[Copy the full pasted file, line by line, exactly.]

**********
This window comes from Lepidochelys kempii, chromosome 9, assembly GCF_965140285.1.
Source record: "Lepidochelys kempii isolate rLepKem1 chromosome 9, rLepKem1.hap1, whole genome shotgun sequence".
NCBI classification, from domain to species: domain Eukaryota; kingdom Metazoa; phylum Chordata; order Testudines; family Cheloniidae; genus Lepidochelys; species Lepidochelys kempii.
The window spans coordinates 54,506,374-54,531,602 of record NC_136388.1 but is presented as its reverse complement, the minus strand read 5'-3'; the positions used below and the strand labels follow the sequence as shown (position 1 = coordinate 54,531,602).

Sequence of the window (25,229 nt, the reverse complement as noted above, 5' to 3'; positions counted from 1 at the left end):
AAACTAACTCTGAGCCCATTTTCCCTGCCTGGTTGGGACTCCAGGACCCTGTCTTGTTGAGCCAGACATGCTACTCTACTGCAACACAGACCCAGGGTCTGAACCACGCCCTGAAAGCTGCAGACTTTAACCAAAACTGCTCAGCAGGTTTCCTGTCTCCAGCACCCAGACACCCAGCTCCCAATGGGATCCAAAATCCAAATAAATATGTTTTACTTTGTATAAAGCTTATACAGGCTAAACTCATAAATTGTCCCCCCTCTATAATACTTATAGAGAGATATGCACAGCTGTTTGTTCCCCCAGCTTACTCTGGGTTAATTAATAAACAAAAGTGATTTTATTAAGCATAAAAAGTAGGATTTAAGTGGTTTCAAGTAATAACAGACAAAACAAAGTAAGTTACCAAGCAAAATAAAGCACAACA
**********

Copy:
This window comes from Lepidochelys kempii, chromosome 9, assembly GCF_965140285.1.
Source record: "Lepidochelys kempii isolate rLepKem1 chromosome 9, rLepKem1.hap1, whole genome shotgun sequence".
NCBI classification, from domain to species: domain Eukaryota; kingdom Metazoa; phylum Chordata; order Testudines; family Cheloniidae; genus Lepidochelys; species Lepidochelys kempii.
The window spans coordinates 54,506,374-54,531,602 of record NC_136388.1 but is presented as its reverse complement, the minus strand read 5'-3'; the positions used below and the strand labels follow the sequence as shown (position 1 = coordinate 54,531,602).

Sequence of the window (25,229 nt, the reverse complement as noted above, 5' to 3'; positions counted from 1 at the left end):
AAACTAACTCTGAGCCCATTTTCCCTGCCTGGTTGGGACTCCAGGACCCTGTCTTGTTGAGCCAGACATGCTACTCTACTGCAACACAGACCCAGGGTCTGAACCACGCCCTGAAAGCTGCAGACTTTAACCAAAACTGCTCAGCAGGTTTCCTGTCTCCAGCACCCAGACACCCAGCTCCCAATGGGATCCAAAATCCAAATAAATATGTTTTACTTTGTATAAAGCTTATACAGGCTAAACTCATAAATTGTCCCCCCTCTATAATACTTATAGAGAGATATGCACAGCTGTTTGTTCCCCCAGCTTACTCTGGGTTAATTAATAAACAAAAGTGATTTTATTAAGCATAAAAAGTAGGATTTAAGTGGTTTCAAGTAATAACAGACAAAACAAAGTAAGTTACCAAGCAAAATAAAGCACAACA